Getting Creative to Make an Experience Not Just Another Meeting
By Greg Hopton-Jones Director of Sales, Hotel Indigo Tuscaloosa Downtown | September 24, 2017
In the past, group and meeting business was considered a great ‘filler’ for soft transient demand periods in hotels. That sentiment has clearly shifted over the years and most hotels have adopted a robust group sales strategy as an essential part of their revenue mix. The recession and subsequent corporate ‘hangover’ that persisted, along with the virtual elimination of government travel, combined with the continual growth and adoption of virtual meeting services had the industry scrambling to source and replace meeting and group opportunities for years.
I held a position tasked with sourcing and booking government group business based in my territory of Alabama. Striking the optimal balance between managing a ‘sales funnel’ and prospecting for new leads seemed to be my chief concern of the day due to the sheer volume of groups and meetings that were being generated from the territory at the time. The government group heyday began to wane and eventually came to a definitive halt with the U.S. budget sequestration in 2013. This event was the equivalent of a water faucet being turned off in terms of government meetings and travel in general. Federal agencies and departments had their budgets abruptly slashed and became extremely anxious over any possible misperception of exuberance due to the exposure of the radical ‘wasteful’ spending exemplified by meetings such as the Department of Veterans Affairs’ Orlando conference in 2012.
Corporate and Association groups and meetings were stifled as well in the lingering shadow of the recession. Adherence to corporate managed meeting policies came under strict enforcement in addition to an increase in compliance reporting. The popular sentiment of corporations over the majority of the last decade, to include the major players within our own industry, was that corporate sponsored meetings and conferences that weren’t ‘mission critical’ should be curtailed until the dust settled and brighter days were ahead. This position on the relative importance of meetings caused budget controllers and decision makers to err on the side of caution in respect to approving meeting requests and limiting attendee levels. This coupled with the exponential use of virtual meeting services such as Webex and GoToMeeting helped set the stage for lackluster corporate meeting growth in terms of both frequency of meetings and level of attendance up until the eventual U.S. economic turnaround over the last few years.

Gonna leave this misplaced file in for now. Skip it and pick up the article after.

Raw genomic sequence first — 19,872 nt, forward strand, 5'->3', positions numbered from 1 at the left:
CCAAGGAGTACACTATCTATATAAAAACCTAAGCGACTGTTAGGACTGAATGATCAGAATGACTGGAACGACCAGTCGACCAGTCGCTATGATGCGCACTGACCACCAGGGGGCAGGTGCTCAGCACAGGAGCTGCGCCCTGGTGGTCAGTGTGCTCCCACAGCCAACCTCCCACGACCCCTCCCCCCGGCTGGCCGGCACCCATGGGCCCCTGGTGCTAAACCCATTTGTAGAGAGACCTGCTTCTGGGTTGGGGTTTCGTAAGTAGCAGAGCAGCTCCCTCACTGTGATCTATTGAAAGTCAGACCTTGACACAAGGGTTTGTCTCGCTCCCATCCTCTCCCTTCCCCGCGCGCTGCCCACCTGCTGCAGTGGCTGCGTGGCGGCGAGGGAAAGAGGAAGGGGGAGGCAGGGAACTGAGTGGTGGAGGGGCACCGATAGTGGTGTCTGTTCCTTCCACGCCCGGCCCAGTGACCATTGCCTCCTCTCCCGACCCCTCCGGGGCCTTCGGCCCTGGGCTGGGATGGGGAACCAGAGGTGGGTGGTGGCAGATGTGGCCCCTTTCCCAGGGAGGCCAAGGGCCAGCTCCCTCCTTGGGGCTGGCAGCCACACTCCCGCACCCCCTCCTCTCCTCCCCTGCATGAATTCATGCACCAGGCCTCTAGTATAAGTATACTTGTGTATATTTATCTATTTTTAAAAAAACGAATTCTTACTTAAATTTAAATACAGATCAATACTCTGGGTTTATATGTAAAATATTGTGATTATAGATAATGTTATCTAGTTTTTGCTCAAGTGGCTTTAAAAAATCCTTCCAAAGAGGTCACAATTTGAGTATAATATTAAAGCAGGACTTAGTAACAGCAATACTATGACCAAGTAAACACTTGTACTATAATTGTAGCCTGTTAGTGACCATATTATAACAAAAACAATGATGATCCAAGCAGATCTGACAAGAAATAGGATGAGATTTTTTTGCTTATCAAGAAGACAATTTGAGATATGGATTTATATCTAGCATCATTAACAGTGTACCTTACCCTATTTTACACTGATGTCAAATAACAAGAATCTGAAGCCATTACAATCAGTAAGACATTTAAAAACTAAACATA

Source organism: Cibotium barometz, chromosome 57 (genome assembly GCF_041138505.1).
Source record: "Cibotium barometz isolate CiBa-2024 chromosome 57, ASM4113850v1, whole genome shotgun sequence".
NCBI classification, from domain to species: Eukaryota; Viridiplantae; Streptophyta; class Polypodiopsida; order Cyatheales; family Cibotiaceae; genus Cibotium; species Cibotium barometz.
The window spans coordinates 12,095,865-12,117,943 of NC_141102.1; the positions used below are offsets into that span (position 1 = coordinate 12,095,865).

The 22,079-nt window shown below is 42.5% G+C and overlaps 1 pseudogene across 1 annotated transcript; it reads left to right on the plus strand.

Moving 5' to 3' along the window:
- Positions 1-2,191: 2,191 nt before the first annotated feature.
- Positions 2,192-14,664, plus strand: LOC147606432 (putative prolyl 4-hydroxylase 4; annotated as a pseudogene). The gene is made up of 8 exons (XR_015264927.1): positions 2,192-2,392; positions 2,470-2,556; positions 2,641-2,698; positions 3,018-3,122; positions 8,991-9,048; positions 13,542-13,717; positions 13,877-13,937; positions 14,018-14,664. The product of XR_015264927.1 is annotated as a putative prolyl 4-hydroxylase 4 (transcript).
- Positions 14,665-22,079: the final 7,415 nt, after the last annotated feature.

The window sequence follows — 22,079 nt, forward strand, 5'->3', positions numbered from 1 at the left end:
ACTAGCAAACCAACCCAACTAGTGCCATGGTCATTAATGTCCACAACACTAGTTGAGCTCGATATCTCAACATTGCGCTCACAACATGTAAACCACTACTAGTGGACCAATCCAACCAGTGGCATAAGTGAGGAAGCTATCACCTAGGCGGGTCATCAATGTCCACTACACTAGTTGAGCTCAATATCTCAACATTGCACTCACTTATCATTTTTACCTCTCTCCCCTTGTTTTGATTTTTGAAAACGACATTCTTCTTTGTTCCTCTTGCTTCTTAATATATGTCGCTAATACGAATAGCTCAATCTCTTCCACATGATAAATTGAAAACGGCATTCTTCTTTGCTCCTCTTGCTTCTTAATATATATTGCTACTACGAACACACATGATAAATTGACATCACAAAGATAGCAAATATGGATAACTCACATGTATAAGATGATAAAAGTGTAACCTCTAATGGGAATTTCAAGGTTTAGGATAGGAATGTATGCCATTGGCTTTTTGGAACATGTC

Despite the inherent difficulties and obstacles the meeting landscape presented during the better part of the last decade. The environment helped foster a movement in meeting innovation by virtue of cut-throat competition for the meetings and groups that were still viable. Simply submitting ‘cookie cutter’ dates, rates, and space quotes would not suffice if you wanted to garner the utmost attention from your prospective client. For a time, it seemed like an absolute ‘buyer’s market’ and hotels had to find a way to expand their appeal and offerings beyond conventional wisdom. Pun completely intended.
Relaxing or flexing on long standing ‘industry standard’ contract terms and conditions required to win a meeting became acceptable if not routine. Compromising on rooms-to-space ratio or number of complimentary rooms requested to make a meeting ‘work’ were regularly entertained. Dates, rates, and space were understood parameters of acceptance. If you submitted a proposal with any deviation, it would usually stand to be a substantial challenge to overcome. It was just too easy to move on to another hotel that didn’t pose an objection.
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